Biodiesel is a clean burning alternative fuel produced from domestic, renewable resources. The fuel is a mixture of fatty acid alkyl esters made from vegetable oils, animal fats or recycled greases. Where available, biodiesel can be used in compression-ignition (diesel) engines in its pure form with little or no modifications.
Biodiesel is simple to use, biodegradable, nontoxic, and essentially free of sulphur and aromatics. It is usually used as a petroleum diesel additive to reduce levels of particulates, carbon monoxide, hydrocarbons and air toxics from diesel-powered vehicles. When used as an additive, the resulting diesel fuel may be called B5, B10 or B20, representing the percentage of the biodiesel that is blended with petroleum diesel.
Biodiesel is produced through a process in which organically derived oils are combined with alcohol (ethanol or methanol) in the presence of a catalyst to form ethyl or methyl ester. The biomass-derived ethyl or methyl esters can be blended with conventional diesel fuel or used as a neat fuel (100% biodiesel). Biodiesel can be made from any vegetable oil, animal fats, waste vegetable oils, or microalgae oils. There are three basic routes to biodiesel production from oils and fats:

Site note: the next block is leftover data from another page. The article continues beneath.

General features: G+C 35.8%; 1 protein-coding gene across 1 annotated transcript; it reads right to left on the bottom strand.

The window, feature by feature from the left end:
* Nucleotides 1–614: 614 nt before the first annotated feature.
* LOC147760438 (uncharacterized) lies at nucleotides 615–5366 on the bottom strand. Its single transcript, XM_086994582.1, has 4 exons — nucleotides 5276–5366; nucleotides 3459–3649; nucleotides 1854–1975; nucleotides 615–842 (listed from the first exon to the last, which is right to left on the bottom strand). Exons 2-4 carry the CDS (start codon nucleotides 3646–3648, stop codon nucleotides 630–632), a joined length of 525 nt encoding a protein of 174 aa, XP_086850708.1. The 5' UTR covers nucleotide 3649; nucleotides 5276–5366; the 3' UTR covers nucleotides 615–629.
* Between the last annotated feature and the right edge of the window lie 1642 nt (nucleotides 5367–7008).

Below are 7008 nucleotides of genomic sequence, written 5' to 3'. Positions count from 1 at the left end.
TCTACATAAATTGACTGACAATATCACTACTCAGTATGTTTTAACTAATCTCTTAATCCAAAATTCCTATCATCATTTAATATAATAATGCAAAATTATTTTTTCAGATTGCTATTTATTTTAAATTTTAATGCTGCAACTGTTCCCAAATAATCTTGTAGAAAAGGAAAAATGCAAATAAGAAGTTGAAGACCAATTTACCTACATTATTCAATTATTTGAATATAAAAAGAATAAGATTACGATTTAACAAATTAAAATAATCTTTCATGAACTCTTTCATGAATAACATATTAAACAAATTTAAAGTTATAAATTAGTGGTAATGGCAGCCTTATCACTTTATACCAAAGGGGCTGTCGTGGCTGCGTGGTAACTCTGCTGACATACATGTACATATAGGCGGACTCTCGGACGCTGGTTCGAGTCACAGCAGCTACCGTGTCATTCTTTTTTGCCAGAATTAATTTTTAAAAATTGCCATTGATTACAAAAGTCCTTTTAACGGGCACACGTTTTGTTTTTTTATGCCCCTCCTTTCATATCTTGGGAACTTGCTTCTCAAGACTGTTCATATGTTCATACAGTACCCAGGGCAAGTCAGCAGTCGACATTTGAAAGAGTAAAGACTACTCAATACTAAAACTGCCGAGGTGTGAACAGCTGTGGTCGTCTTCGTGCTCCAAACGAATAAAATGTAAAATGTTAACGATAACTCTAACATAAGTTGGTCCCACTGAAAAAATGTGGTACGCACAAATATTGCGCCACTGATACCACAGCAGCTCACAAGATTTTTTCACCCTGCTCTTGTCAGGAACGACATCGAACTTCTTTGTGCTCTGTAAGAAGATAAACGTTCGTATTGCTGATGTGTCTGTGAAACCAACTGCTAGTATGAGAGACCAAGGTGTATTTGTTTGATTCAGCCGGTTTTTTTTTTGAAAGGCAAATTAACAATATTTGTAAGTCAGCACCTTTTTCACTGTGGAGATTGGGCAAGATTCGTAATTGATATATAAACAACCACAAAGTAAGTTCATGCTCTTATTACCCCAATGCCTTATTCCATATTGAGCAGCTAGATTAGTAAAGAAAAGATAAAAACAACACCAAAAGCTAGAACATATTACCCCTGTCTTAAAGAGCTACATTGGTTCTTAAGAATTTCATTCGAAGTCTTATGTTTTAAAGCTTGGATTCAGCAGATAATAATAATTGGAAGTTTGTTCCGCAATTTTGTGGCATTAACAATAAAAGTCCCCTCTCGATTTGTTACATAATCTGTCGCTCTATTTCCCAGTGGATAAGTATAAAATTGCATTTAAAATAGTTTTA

- Base catalyzed trans-esterification of the oil.
- Direct acid catalyzed trans-esterification of the oil.
- Conversion of the oil to its fatty acids and then to biodiesel.
There are a variety of oils that are used to produce biodiesel, the most common ones being soybean, rapeseed, and palm oil which make up the majority of worldwide biodiesel production. Other feedstock can come from waste vegetable oil, jatropha, mustard, flax, sunflower, palm oil or hemp. Animal fats including tallow, lard, yellow grease, chicken fat and fish oil by-products may contribute a small percentage to biodiesel production in the future, but it is limited in supply and inefficient to raise animals for their fat. Jatropha is a small pest and drought resistant shrub that is capable of being grown on marginal land that produces seeds that yield more than four times as much oil per acre than Soybeans
Among alternative feedstocks, algae holds enormous potential to provide a non-food, high-yield, non-arable land use source of biodiesel, ethanol and hydrogen fuels. Microalgae have been grabbing biofuel attention because on an acre-by-acre basis, microalgae can produce 100 to 300 times the oil yield of soybeans on marginal land and with salt water. Microalgae is the fastest growing photosynthesizing organism and is capable of completing an entire growing cycle every few days.
The potential for commercial algae production is expected to come from growth in translucent tubes or containers called photo bioreactors or open ocean algae bloom harvesting. The other advantages of algal systems include:
- carbon capture from smokestacks to increase algae growth rates
- processing of algae biomass through gasification to create syngas
- growing carbohydrate rich algae strains for cellulosic ethanol
- using waste streams from municipalities as water sources